Install and setup Minecraft on Linux – A complete guide


We’ll install Minecraft on Linux, the most popular indie-game of all time. It immerses the player in a world made of blocks where the player can build, destroy, and mine things! The best part is that it is available on Linux too. You can install it on your desktop PC or if you have a powerful machine, you can set it up on your server as well. This article will cover both the desktop and server installs of Minecraft.

Install Minecraft on Linux

Currently, the official Minecraft Download page has three options for Desktop Linux

  1. .deb file – For installation on Debian/Ubuntu and their derivatives.
  2. AUR Repository – For installation on Arch based distros.
  3. .tar.gz file – For installation on almost any Linux distribution. This archive needs to be extracted. It contains the Minecraft binary itself which can be run directly.

In this article I’ll show you installation only through the 1st option i.e. for Debian/Ubuntu systems.

1. Obtain the .deb file from Minecraft’s official website

The .deb file can be downloaded using the wget command as follows:

wget -o ~/Minecraft.deb
Wget Minecraft
wget Minecraft.deb

This will download a .deb file in your home directory.

2. Install the downloaded .deb file

You can install the .deb file using your distro’s .deb opener by double clicking on the Minecraft.deb or you can use the dpkg command.

sudo dpkg -i package_file.deb
Install Deb
Install Minecraft.deb

3. Run Minecraft

You will find Minecraft now listed as one of the applications. You can launch it as you may launch any other application. You can also run it using the command line by typing minecraft-launcher on the command line.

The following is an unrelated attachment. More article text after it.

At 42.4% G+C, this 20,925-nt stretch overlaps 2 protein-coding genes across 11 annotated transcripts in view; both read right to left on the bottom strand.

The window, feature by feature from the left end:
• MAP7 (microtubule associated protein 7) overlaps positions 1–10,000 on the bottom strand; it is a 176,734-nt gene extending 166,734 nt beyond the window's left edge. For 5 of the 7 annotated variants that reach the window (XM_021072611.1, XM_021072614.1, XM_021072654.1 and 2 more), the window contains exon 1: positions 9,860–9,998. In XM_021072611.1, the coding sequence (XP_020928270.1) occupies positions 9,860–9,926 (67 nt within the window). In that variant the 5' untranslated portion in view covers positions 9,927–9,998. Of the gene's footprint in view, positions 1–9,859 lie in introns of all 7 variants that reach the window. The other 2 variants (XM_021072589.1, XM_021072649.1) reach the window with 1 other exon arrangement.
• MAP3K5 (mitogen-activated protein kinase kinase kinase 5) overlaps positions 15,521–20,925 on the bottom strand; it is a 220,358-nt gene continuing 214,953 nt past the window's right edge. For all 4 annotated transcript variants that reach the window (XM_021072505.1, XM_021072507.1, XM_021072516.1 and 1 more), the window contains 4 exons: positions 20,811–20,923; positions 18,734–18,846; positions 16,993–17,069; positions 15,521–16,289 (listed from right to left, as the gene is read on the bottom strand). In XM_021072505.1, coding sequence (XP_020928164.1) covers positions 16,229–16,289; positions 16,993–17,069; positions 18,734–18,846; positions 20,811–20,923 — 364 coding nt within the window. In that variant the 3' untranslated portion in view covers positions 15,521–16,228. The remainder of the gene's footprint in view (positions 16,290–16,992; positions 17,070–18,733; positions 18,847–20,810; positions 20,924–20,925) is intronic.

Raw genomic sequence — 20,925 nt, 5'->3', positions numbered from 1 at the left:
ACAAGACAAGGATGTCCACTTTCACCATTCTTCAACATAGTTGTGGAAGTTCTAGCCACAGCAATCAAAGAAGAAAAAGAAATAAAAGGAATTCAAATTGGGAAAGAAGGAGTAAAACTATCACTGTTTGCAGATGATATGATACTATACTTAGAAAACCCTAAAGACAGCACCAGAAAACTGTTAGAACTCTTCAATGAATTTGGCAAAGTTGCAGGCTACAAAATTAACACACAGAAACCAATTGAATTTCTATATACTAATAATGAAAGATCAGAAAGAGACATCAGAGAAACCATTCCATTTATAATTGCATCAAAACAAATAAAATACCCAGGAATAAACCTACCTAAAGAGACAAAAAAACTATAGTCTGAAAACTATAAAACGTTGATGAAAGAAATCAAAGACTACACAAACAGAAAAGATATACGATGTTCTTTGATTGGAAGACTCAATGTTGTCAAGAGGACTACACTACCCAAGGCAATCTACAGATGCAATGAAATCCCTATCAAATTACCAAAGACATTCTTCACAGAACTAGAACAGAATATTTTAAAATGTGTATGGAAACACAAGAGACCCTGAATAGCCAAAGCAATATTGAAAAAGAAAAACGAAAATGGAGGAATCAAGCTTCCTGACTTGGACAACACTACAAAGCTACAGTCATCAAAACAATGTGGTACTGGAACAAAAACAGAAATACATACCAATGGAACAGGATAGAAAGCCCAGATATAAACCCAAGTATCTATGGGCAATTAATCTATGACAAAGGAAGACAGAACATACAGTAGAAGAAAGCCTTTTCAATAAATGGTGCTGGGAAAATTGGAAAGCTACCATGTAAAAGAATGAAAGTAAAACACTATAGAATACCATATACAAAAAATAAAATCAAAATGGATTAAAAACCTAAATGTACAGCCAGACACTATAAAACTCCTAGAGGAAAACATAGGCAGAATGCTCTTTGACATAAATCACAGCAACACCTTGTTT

Screenshot From 2020 11 28 23 36 59

Install and setup Minecraft on a Debian/Ubuntu server

You might have installed Minecraft on your local PC but you can have a private server for you and your friends exclusively! To play Minecraft as multiplayer you have to purchase a license. But the server edition is free to run and you don’t need to purchase a license for that. Let’s now get going with installing Minecraft on our server.

1. Install Java

Minecraft Server is only compatible with Minecraft: Java Edition. So, to be able to run Minecraft, you need to have JRE (Java Runtime Environment) on which Minecraft can run. Visit here for complete instructions on installing Java on Debian Linux.

Java ( specifically JRE) is provided by the OpenJDK package(Any version of JDK >=8 will do) . You can install it using the apt command

sudo apt install openjdk-14-jre-headless
Openjdk Install
OpenJDK Install

We used headless Java as we do not require GUI, or mouse/keyboard support(which is usually the case for a server). You could also install the normal openjdk-14-jre package.

You can verify the java installation by typing

java -version
Java Installation
Java Installation

It should print information like in the above screenshot.

2. Create a Minecraft user

It’s better to create a separate user for Minecraft from a security perspective. This account cannot be accessed through SSH as it has no password. It can only be accessed by a user with sudo privileges. To add a Minecraft user, use the useradd command as follows

sudo useradd -r -m -U -d /opt/minecraft -s /bin/bash minecraft

For further steps you need to change into the newly created Minecraft user using the su command.

sudo su - minecraft

3. Download Minecraft Server edition